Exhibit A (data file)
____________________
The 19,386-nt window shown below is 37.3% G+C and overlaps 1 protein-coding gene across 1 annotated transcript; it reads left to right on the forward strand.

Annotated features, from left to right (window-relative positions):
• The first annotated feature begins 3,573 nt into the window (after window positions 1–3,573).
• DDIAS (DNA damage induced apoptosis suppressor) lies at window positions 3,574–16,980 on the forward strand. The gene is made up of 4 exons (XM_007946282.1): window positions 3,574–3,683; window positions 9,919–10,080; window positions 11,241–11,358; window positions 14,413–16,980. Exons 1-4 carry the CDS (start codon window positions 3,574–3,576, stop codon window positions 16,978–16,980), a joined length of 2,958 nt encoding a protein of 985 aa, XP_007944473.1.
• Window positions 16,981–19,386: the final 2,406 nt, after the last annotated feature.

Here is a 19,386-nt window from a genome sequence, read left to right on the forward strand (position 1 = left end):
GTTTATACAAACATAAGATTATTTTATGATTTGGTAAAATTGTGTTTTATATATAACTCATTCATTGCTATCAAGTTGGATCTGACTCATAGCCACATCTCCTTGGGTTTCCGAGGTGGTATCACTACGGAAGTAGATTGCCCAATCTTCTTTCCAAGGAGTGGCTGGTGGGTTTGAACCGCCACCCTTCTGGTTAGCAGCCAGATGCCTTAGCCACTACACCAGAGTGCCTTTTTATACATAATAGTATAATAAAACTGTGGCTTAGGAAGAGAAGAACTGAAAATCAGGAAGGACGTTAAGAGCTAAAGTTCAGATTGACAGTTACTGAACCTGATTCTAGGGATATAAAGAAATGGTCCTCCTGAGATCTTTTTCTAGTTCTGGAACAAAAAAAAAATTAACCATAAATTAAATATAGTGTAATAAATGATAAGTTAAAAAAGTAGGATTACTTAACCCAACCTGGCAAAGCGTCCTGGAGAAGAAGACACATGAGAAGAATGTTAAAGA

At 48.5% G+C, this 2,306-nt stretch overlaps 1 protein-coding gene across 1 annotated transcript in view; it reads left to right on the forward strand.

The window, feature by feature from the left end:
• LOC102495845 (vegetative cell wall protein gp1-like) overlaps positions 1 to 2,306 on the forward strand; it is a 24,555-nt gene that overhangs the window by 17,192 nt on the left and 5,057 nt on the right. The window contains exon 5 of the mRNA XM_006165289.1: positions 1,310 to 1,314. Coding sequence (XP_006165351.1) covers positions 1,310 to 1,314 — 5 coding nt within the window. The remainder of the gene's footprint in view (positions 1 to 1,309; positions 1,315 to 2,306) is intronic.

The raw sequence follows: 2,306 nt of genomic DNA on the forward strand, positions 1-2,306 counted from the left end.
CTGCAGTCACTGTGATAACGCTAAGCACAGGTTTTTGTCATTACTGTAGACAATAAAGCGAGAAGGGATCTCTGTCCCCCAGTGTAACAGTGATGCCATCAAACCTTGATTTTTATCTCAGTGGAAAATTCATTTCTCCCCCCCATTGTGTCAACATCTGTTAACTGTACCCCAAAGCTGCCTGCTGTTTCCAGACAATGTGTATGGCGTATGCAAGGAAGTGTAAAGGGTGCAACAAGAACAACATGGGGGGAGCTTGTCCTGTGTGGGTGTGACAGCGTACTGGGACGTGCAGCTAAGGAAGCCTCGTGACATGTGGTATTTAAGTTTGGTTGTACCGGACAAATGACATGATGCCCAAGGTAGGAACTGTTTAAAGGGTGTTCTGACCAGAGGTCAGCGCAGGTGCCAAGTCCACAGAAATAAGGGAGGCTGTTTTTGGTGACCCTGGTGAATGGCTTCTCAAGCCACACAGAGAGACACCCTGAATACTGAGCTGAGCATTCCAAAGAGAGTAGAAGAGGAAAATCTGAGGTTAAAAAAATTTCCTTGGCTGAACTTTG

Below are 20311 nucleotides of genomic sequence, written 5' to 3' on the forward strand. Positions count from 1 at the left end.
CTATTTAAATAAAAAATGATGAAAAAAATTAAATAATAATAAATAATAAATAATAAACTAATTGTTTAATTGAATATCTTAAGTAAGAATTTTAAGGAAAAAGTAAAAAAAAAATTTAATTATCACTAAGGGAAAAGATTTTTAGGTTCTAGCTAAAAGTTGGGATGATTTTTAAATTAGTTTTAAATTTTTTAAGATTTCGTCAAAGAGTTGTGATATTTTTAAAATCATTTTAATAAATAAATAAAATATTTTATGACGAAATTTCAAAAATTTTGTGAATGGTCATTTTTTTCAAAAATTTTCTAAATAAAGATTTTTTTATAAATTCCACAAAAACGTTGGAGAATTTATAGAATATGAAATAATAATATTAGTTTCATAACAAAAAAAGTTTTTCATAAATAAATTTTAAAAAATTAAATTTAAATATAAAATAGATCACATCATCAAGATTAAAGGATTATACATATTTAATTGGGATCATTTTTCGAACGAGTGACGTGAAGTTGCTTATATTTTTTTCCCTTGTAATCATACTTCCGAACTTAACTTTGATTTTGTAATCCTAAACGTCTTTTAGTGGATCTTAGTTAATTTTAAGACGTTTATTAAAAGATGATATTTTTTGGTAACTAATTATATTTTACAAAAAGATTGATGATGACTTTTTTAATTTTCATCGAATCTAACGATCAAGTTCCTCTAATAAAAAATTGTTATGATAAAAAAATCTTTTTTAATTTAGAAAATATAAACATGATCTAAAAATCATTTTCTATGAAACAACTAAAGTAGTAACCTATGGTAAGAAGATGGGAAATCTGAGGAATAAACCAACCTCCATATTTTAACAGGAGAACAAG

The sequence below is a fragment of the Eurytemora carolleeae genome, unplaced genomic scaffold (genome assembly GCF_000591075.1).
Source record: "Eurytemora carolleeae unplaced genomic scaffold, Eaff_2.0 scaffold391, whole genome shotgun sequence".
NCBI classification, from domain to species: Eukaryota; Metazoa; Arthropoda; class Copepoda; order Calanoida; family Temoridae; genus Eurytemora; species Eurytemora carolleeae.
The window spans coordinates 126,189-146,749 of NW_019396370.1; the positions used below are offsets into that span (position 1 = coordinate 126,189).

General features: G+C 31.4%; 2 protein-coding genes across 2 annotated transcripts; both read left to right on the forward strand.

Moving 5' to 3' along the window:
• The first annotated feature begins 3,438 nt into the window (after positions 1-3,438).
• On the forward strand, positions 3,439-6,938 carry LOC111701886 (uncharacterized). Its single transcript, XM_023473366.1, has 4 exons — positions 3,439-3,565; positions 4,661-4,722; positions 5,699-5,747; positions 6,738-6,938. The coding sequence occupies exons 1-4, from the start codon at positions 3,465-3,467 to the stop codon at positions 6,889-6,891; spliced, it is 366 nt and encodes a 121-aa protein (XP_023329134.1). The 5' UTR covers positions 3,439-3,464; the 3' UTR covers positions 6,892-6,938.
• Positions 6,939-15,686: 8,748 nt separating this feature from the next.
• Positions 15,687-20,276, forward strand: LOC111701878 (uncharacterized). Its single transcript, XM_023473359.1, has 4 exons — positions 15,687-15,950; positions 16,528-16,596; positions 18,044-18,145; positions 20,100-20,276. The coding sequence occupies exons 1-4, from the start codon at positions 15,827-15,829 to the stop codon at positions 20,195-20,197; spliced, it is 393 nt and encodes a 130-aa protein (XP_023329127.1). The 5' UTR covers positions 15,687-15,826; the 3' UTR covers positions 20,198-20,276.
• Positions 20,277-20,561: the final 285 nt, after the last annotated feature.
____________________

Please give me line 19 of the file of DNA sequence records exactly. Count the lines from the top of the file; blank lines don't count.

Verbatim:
General features: G+C 31.4%; 2 protein-coding genes across 2 annotated transcripts; both read left to right on the forward strand.